First is doubt. Doubt is not a principle of the gospel. It does not come from the Light of Christ or the influence of the Holy Ghost. Doubt is a negative emotion related to fear. It comes from a lack of confidence in one’s self or abilities. It is inconsistent with our divine identity as children of God.

Doubt leads to discouragement. Discouragement comes from missed expectations. Chronic discouragement leads to lower expectations, decreased effort, weakened desire, and greater difficulty feeling and following the Spirit. Discouragement and despair are the very antithesis of faith.

Discouragement leads to distraction, a lack of focus. Distraction eliminates the very focus the eye of faith requires. Discouragement and distraction are two of Satan’s most effective tools, but they are also bad habits.

Distraction leads to a lack of diligence, a reduced commitment to remain true and faithful and to carry on through despite hardship and disappointment. Disappointment is an inevitable part of life, but it need not lead to doubt, discouragement, distraction, or a lack of diligence.

If not reversed, this path ultimately leads to disobedience, which undermines the very basis of faith. So often the result is disbelief, the conscious or unconscious refusal to believe.

This is so on point for me! How much more faith would I have, and how much more would I be able to accomplish if I could shift my focus away from fear and discouragement and toward obedience to Heavenly Father and hope through Jesus Christ? I don’t have to place reservations on my faith because of my imperfections. I don’t have to distance myself because I don’t measure up. And, if I need a pep talk, I can always turn to Elder Holland! I love this from last year’s general conference:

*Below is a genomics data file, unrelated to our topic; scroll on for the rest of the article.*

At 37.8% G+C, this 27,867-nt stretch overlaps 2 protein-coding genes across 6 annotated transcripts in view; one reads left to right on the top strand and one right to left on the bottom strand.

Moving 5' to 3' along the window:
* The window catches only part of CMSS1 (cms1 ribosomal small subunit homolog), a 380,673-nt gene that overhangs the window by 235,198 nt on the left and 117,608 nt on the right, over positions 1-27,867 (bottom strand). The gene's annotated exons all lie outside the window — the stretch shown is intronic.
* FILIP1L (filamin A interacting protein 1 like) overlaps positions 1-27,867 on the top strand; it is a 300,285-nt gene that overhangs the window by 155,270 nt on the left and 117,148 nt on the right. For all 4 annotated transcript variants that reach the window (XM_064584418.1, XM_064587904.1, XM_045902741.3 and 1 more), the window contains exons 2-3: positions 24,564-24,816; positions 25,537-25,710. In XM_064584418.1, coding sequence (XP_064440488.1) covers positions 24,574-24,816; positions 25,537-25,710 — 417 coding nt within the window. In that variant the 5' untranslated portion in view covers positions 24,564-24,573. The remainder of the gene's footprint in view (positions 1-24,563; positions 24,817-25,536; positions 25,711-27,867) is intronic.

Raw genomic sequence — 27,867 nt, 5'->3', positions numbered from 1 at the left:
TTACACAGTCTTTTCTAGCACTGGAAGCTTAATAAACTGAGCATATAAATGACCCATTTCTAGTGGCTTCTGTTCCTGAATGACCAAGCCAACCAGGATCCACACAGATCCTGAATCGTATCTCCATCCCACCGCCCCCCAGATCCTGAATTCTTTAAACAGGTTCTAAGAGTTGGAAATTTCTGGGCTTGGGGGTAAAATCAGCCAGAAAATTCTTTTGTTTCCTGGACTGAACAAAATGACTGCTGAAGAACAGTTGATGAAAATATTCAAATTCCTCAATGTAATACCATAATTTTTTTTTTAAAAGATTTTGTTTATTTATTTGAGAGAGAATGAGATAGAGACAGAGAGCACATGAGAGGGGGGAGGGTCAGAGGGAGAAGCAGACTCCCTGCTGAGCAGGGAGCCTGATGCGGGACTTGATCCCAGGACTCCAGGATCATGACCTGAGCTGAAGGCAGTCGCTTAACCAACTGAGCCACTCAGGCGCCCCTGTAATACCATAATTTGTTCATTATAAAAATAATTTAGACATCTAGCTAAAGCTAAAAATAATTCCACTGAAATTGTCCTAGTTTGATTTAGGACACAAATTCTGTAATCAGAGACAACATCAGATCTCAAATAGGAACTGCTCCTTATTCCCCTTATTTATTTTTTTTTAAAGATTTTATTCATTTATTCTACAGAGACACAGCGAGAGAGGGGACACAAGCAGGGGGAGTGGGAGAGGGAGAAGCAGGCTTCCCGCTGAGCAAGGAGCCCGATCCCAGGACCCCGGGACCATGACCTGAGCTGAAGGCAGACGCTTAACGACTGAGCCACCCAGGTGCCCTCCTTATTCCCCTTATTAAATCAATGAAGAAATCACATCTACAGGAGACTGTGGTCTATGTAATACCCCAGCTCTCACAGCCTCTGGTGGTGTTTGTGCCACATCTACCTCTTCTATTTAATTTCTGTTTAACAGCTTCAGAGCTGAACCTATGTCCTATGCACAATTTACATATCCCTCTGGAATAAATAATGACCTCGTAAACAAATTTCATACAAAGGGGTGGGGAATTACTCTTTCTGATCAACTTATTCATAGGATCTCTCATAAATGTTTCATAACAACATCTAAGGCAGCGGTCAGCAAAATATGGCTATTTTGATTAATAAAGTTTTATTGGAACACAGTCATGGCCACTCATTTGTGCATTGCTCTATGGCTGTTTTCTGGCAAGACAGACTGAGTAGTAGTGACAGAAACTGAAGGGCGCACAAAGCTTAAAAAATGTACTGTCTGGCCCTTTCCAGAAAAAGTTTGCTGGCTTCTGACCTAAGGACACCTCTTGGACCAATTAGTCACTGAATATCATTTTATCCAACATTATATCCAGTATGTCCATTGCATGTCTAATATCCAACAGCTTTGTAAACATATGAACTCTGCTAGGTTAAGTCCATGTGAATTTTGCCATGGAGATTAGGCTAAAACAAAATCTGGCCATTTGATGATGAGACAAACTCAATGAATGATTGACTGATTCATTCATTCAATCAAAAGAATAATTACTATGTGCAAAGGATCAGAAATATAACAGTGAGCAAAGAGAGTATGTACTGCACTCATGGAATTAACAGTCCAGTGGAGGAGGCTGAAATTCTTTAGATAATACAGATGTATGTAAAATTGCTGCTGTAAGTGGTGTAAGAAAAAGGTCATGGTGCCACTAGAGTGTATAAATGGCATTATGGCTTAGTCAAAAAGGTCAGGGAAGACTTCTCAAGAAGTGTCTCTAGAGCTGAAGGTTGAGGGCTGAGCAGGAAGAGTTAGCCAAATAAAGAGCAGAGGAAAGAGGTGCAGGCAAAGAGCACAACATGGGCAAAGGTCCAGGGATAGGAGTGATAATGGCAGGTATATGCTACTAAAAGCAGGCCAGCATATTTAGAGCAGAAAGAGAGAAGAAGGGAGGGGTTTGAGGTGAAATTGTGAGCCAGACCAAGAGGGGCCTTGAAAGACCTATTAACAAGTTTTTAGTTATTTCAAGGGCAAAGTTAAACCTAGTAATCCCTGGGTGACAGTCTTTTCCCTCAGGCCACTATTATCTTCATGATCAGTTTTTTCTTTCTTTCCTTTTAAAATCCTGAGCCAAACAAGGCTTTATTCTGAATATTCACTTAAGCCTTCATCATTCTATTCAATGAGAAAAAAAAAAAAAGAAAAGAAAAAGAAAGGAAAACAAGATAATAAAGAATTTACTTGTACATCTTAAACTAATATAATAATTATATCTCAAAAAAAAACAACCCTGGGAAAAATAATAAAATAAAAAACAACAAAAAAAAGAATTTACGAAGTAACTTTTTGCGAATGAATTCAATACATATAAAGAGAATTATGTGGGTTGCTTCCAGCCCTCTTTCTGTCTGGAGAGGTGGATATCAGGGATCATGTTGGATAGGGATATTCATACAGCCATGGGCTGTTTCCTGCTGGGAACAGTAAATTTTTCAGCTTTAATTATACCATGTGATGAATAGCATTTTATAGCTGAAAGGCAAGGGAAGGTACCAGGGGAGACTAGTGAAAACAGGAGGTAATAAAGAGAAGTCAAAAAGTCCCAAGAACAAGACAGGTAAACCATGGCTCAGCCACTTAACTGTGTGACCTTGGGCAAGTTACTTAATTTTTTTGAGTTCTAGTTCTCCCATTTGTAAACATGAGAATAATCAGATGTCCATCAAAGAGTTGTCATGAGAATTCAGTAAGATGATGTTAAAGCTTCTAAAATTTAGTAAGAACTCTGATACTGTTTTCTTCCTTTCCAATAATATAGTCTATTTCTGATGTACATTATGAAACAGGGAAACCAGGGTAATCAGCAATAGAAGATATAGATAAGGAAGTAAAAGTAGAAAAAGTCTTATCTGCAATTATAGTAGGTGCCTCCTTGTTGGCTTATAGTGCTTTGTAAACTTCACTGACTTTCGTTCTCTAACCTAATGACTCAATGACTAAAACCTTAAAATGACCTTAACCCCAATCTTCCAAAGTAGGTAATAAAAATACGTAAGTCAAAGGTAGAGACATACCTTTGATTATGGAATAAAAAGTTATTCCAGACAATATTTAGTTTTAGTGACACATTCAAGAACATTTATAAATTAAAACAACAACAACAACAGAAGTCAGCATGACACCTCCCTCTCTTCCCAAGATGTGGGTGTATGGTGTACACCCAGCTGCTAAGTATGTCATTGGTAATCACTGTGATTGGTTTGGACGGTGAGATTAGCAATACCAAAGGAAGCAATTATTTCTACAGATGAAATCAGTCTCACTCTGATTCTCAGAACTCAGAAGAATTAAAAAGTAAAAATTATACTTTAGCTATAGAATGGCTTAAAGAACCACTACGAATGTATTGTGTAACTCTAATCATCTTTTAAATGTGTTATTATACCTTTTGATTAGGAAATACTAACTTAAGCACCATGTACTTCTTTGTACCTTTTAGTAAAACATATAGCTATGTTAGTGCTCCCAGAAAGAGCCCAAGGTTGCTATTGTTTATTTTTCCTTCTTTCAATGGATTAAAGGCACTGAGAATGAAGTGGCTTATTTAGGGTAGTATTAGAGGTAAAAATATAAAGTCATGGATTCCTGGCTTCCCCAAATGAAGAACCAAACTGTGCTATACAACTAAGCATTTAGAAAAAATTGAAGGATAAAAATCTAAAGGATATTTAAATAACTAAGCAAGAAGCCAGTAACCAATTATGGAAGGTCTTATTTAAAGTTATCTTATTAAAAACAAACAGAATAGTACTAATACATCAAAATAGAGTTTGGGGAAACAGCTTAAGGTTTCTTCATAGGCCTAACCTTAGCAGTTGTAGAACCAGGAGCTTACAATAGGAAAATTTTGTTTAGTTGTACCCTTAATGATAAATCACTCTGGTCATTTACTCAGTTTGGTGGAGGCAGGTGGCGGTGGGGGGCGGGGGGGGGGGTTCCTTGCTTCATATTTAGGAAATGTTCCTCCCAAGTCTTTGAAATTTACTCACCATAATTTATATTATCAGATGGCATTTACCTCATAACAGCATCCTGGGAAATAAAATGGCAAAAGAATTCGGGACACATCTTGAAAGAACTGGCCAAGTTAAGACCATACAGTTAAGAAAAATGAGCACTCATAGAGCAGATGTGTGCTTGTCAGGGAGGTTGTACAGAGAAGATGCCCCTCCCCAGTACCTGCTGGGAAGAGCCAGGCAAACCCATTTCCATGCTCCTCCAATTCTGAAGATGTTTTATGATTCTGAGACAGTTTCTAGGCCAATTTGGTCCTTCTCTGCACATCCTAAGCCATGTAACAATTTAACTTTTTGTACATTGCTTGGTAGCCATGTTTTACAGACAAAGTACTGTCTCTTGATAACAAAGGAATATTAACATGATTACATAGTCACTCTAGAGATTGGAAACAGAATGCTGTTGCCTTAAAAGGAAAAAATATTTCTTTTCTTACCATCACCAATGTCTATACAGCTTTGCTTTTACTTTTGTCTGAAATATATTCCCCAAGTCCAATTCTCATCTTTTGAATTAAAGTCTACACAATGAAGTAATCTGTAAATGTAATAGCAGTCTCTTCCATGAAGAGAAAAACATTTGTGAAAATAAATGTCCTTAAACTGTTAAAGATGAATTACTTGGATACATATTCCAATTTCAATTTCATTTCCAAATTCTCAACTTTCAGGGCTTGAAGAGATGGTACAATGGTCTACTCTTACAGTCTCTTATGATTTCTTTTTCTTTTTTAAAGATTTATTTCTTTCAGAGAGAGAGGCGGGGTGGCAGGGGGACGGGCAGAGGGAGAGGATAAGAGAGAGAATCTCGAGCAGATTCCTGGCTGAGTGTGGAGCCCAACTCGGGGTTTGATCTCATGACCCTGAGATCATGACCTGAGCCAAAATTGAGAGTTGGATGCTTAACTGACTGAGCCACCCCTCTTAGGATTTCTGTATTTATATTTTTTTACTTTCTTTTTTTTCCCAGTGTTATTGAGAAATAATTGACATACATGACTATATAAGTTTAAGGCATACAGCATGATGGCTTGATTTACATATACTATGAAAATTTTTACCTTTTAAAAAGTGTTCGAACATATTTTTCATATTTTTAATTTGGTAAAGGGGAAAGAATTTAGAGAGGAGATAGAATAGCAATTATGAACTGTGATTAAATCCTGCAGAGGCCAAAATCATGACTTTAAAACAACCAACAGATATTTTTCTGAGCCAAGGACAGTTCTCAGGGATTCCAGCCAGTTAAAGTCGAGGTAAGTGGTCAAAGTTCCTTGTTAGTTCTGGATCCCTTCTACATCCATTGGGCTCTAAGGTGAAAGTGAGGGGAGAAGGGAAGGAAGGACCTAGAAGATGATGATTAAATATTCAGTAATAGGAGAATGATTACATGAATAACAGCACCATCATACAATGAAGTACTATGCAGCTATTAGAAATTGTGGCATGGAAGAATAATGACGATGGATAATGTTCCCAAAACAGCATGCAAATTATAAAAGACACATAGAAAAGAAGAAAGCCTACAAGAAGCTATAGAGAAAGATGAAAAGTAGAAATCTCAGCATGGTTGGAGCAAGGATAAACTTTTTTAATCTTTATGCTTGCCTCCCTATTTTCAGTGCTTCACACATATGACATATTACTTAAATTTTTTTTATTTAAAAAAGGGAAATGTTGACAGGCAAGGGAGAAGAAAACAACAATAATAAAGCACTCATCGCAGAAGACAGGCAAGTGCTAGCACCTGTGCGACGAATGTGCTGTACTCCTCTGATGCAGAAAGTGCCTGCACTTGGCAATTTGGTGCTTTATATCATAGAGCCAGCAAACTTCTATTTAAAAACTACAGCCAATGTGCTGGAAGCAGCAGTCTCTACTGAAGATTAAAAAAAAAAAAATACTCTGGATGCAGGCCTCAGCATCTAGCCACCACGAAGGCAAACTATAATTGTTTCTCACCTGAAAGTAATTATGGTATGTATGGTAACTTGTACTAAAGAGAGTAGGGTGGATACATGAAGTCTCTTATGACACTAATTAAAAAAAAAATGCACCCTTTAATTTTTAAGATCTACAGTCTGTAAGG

Jeffrey R. Holland https://www.lds.org/general-conference/2016/04/tomorrow-the-lord-will-do-wonders-among-you?lang=eng

First of all, if in the days ahead you … find elements in your own life that don’t yet measure up to the messages you have heard this weekend, please don’t be cast down in spirit and don’t give up. The gospel, the Church, and these wonderful semiannual gatherings are intended to give hope and inspiration. They are not intended to discourage you. Only the adversary, the enemy of us all, would try to convince us that the ideals outlined in general conference are depressing and unrealistic, that people don’t really improve, that no one really progresses. And why does Lucifer give that speech? Because he knows he can’t improve, he can’t progress, that worlds without end he will never have a bright tomorrow. He is a miserable man bound by eternal limitations, and he wants you to be miserable too. Well, don’t fall for that. With the gift of the Atonement of Jesus Christ and the strength of heaven to help us, we can improve, and the great thing about the gospel is we get credit for trying, even if we don’t always succeed.
..